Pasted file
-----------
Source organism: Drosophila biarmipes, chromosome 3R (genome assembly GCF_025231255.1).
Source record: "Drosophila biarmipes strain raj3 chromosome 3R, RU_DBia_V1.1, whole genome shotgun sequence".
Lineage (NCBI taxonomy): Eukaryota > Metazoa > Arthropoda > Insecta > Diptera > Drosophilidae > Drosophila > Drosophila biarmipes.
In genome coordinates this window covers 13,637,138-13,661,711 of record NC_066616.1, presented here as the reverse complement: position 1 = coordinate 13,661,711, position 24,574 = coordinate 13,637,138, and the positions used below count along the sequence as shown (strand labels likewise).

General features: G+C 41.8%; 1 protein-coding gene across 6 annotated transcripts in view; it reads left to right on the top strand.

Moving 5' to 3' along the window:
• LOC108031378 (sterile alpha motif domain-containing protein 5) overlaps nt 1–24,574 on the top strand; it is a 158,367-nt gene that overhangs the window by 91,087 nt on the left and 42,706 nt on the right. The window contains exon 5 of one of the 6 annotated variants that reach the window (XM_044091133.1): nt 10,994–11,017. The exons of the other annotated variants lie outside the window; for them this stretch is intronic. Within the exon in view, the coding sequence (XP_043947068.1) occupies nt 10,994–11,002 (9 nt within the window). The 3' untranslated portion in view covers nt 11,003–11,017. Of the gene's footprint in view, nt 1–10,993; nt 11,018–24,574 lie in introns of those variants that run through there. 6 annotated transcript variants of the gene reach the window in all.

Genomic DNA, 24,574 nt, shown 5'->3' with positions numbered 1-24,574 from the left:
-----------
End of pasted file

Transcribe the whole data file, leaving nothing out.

Source organism: Drosophila biarmipes, chromosome 3R (genome assembly GCF_025231255.1).
Source record: "Drosophila biarmipes strain raj3 chromosome 3R, RU_DBia_V1.1, whole genome shotgun sequence".
Lineage (NCBI taxonomy): Eukaryota > Metazoa > Arthropoda > Insecta > Diptera > Drosophilidae > Drosophila > Drosophila biarmipes.
In genome coordinates this window covers 13,637,138-13,661,711 of record NC_066616.1, presented here as the reverse complement: position 1 = coordinate 13,661,711, position 24,574 = coordinate 13,637,138, and the positions used below count along the sequence as shown (strand labels likewise).

General features: G+C 41.8%; 1 protein-coding gene across 6 annotated transcripts in view; it reads left to right on the top strand.

Moving 5' to 3' along the window:
• LOC108031378 (sterile alpha motif domain-containing protein 5) overlaps nt 1–24,574 on the top strand; it is a 158,367-nt gene that overhangs the window by 91,087 nt on the left and 42,706 nt on the right. The window contains exon 5 of one of the 6 annotated variants that reach the window (XM_044091133.1): nt 10,994–11,017. The exons of the other annotated variants lie outside the window; for them this stretch is intronic. Within the exon in view, the coding sequence (XP_043947068.1) occupies nt 10,994–11,002 (9 nt within the window). The 3' untranslated portion in view covers nt 11,003–11,017. Of the gene's footprint in view, nt 1–10,993; nt 11,018–24,574 lie in introns of those variants that run through there. 6 annotated transcript variants of the gene reach the window in all.

Genomic DNA, 24,574 nt, shown 5'->3' with positions numbered 1-24,574 from the left: